The organ sat silent for about three years until a grant was secured to help finance the reconditioning that was necessary. A team of technicians, selected and guided by Jeff Daehn of Rochester, brought this sturdy little organ back to life. It was used once again beginning at the first mass of Easter 2011. Many people had a hand in tasks surrounding this outcome: Jeff Daehn, project manager; David Grandal, electrical design and installation; Niel Wiegand, electrical work; Herb Mueller and Gene VanCura, woodwork and cabinetry; David Kemmer, keyboard rebuild; Tom Specht, blower unit and winding; and Brian Williams, bookkeeper. We are thankful for the support of Fr. Ben Scott and Sally Scott for their support and efforts to secure the grant for this project.

    Restored Pipe Organ at Emmanuel Episcopal Church, Rushford to be Dedicated

    In August, 2007, flood waters destroyed many homes and businesses in the southeast Minnesota community of Rushford. The toxic waters inundated the lower level of the lovely, stone-built Emmanuel Episcopal Church destroying everything to the floor of the nave and sanctuary at the first level. Along with the heating, electrical, and plumbing services and the kitchen and meeting room area, the components for the historic pipe organ located below the organ chamber were lost.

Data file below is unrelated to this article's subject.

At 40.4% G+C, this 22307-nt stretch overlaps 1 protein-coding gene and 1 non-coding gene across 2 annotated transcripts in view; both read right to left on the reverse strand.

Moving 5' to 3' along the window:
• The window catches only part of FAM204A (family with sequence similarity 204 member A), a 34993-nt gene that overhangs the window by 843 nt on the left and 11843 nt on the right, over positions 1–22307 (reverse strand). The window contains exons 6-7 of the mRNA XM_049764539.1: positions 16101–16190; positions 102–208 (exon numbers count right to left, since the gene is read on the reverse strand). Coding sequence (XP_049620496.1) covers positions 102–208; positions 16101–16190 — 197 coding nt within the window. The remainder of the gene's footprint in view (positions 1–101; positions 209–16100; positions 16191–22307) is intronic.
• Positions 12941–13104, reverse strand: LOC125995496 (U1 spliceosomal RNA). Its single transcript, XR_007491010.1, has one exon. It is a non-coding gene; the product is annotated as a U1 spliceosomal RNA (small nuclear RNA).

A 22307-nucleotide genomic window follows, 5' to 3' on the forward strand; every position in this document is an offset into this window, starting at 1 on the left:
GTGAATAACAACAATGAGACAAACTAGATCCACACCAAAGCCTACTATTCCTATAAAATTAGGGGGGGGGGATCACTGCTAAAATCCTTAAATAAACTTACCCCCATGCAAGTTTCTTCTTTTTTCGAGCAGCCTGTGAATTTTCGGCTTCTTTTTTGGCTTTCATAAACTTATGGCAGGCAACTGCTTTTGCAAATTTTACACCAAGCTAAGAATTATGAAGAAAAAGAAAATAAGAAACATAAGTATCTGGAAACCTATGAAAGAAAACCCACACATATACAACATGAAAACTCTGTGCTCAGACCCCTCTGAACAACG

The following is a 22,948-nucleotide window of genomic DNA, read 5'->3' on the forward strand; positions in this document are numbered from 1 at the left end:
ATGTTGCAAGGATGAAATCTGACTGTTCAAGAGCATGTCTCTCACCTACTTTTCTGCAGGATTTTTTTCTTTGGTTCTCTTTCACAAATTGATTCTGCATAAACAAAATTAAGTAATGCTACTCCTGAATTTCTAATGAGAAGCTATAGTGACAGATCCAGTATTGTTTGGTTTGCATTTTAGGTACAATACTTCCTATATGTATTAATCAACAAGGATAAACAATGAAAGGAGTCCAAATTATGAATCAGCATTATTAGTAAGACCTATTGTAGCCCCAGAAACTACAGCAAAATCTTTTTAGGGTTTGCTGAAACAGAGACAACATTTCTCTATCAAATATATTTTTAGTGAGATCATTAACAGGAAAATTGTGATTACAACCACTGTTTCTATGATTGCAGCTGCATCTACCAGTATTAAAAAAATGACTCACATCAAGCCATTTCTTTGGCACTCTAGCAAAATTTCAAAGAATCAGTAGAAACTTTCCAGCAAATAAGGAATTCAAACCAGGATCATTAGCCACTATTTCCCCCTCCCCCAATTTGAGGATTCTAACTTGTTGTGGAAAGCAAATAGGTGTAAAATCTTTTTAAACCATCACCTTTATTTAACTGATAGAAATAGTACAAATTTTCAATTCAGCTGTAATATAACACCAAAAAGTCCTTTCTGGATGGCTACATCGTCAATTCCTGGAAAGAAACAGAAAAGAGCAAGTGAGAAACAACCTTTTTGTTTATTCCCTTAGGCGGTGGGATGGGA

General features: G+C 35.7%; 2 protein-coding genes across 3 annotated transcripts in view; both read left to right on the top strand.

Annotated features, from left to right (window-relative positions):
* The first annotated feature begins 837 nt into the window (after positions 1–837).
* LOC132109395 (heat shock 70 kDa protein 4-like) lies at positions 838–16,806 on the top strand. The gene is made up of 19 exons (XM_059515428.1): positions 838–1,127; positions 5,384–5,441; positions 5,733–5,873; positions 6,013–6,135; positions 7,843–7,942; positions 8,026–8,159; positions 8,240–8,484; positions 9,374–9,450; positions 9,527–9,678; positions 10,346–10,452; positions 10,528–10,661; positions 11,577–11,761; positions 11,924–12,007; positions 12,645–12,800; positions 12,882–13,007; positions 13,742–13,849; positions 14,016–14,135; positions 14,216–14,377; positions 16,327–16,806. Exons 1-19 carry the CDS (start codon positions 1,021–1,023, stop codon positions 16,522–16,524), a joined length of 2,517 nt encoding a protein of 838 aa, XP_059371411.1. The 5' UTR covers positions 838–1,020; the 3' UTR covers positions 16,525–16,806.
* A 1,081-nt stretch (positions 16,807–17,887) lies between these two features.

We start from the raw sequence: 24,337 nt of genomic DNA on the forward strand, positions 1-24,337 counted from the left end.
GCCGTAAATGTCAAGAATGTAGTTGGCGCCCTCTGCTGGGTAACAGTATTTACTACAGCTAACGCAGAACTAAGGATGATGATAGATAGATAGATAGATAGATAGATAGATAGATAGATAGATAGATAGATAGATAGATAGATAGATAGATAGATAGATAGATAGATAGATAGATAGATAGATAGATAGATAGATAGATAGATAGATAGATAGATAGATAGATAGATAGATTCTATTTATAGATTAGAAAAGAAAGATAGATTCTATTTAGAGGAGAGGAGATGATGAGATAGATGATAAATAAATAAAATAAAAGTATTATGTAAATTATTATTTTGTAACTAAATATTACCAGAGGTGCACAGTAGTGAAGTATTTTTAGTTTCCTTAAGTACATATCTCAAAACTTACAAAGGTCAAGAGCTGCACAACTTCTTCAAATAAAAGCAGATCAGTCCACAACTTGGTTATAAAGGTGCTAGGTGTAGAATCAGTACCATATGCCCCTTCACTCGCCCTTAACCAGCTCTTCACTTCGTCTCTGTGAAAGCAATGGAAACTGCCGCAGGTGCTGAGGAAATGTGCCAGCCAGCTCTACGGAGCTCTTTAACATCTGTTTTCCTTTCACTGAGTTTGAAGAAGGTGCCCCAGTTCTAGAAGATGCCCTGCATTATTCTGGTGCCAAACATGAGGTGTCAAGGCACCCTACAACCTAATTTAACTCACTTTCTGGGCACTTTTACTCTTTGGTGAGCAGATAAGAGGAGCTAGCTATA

Generous individual donors, congregations, foundations, and grants rebuilt the entire lower level and the flood related damage to the first level. The pipe organ, however, was excluded from many of these financial contributions. Late in 2010, a family foundation awarded the Rushford Episcopal Church the funds to rebuild its historic pipe organ. Work was completed during 2011 to make the instrument ready for the congregation's Easter celebration.